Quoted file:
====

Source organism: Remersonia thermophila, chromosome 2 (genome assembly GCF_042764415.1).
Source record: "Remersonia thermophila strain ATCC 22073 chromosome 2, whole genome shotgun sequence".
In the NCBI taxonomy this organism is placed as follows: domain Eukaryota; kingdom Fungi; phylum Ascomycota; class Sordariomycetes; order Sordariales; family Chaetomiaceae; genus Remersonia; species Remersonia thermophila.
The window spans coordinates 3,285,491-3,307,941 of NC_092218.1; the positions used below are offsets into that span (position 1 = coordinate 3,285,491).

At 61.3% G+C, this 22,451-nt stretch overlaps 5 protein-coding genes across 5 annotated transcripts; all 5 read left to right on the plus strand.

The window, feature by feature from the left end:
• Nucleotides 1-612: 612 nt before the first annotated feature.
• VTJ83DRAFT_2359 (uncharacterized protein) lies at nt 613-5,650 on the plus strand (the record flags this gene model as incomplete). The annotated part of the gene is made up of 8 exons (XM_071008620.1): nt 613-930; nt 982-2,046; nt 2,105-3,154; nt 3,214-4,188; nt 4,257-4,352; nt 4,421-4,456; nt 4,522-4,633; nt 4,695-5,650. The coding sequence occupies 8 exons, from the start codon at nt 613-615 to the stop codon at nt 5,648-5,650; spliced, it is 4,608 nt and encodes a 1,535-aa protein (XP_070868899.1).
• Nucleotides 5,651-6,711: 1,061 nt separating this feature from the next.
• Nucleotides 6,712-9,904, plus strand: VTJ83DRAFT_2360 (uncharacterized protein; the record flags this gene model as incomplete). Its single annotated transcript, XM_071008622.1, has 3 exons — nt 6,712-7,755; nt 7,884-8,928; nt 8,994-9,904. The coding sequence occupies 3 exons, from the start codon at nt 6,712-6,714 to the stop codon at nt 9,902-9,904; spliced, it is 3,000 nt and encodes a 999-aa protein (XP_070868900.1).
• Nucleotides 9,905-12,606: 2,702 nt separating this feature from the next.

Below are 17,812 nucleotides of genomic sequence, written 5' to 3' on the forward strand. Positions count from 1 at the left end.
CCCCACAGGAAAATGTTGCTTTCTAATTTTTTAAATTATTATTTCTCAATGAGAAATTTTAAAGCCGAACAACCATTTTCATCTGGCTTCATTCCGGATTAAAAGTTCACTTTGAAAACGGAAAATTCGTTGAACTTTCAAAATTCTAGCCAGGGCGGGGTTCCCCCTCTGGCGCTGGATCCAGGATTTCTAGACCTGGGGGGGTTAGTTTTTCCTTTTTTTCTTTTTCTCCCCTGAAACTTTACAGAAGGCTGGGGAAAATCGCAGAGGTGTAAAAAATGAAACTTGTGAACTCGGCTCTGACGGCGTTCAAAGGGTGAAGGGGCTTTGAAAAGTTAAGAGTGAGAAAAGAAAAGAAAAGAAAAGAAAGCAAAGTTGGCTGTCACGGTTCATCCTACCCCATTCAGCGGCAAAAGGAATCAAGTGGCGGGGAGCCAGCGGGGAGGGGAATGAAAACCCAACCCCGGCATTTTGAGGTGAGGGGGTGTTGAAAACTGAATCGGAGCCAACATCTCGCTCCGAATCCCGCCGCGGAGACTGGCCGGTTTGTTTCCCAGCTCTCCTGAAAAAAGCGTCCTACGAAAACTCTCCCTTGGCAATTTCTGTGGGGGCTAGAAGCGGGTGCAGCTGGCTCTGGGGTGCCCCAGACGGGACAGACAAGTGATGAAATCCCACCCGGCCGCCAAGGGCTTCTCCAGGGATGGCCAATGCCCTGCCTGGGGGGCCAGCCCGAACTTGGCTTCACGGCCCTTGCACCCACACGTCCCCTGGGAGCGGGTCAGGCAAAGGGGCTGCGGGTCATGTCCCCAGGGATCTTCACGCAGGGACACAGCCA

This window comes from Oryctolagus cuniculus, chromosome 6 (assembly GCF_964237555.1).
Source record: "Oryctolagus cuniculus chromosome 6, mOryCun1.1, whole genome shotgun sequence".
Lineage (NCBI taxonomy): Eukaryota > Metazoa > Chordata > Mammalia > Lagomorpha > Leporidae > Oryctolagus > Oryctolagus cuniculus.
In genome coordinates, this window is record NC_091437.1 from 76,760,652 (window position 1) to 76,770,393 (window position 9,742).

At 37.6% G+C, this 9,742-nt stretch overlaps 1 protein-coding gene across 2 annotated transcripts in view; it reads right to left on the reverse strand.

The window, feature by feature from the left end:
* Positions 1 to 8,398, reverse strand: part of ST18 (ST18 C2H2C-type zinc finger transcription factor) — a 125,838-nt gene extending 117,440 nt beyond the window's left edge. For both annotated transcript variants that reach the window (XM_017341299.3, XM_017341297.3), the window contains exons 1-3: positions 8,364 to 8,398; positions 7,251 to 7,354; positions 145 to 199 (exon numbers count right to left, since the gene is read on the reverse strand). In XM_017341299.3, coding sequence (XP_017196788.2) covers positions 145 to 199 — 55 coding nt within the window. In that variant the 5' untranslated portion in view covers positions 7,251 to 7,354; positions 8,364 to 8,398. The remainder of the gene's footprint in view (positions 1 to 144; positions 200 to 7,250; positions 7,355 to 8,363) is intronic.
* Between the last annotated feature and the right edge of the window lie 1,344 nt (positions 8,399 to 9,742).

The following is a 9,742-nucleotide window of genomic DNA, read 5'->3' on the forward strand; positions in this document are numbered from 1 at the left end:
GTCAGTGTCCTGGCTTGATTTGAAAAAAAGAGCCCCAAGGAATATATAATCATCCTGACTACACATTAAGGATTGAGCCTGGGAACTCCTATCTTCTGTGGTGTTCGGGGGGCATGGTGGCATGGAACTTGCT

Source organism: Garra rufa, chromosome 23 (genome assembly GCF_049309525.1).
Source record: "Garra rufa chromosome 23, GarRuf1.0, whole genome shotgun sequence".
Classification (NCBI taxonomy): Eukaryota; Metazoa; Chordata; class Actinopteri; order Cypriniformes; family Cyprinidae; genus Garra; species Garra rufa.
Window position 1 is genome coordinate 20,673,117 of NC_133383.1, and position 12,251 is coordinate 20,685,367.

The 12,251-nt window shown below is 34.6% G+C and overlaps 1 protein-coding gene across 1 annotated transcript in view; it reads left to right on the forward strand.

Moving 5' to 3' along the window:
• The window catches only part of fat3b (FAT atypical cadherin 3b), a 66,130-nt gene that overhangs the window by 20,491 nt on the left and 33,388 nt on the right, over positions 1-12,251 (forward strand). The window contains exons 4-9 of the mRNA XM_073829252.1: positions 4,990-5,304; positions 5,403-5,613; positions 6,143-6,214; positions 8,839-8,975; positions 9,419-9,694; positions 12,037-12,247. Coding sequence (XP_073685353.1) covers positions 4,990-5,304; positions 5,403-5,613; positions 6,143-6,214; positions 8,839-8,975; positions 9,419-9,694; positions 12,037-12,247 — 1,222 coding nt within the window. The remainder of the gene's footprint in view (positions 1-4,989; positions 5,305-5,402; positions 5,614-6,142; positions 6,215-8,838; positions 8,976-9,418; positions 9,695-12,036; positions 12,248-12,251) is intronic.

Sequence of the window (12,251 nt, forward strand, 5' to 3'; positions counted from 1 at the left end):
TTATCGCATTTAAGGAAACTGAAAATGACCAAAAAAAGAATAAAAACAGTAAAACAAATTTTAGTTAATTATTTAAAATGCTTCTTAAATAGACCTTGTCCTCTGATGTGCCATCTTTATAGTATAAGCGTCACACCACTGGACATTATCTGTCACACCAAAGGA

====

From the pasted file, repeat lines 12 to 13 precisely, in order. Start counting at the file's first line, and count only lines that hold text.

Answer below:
Below are 17,812 nucleotides of genomic sequence, written 5' to 3' on the forward strand. Positions count from 1 at the left end.
CCCCACAGGAAAATGTTGCTTTCTAATTTTTTAAATTATTATTTCTCAATGAGAAATTTTAAAGCCGAACAACCATTTTCATCTGGCTTCATTCCGGATTAAAAGTTCACTTTGAAAACGGAAAATTCGTTGAACTTTCAAAATTCTAGCCAGGGCGGGGTTCCCCCTCTGGCGCTGGATCCAGGATTTCTAGACCTGGGGGGGTTAGTTTTTCCTTTTTTTCTTTTTCTCCCCTGAAACTTTACAGAAGGCTGGGGAAAATCGCAGAGGTGTAAAAAATGAAACTTGTGAACTCGGCTCTGACGGCGTTCAAAGGGTGAAGGGGCTTTGAAAAGTTAAGAGTGAGAAAAGAAAAGAAAAGAAAAGAAAGCAAAGTTGGCTGTCACGGTTCATCCTACCCCATTCAGCGGCAAAAGGAATCAAGTGGCGGGGAGCCAGCGGGGAGGGGAATGAAAACCCAACCCCGGCATTTTGAGGTGAGGGGGTGTTGAAAACTGAATCGGAGCCAACATCTCGCTCCGAATCCCGCCGCGGAGACTGGCCGGTTTGTTTCCCAGCTCTCCTGAAAAAAGCGTCCTACGAAAACTCTCCCTTGGCAATTTCTGTGGGGGCTAGAAGCGGGTGCAGCTGGCTCTGGGGTGCCCCAGACGGGACAGACAAGTGATGAAATCCCACCCGGCCGCCAAGGGCTTCTCCAGGGATGGCCAATGCCCTGCCTGGGGGGCCAGCCCGAACTTGGCTTCACGGCCCTTGCACCCACACGTCCCCTGGGAGCGGGTCAGGCAAAGGGGCTGCGGGTCATGTCCCCAGGGATCTTCACGCAGGGACACAGCCA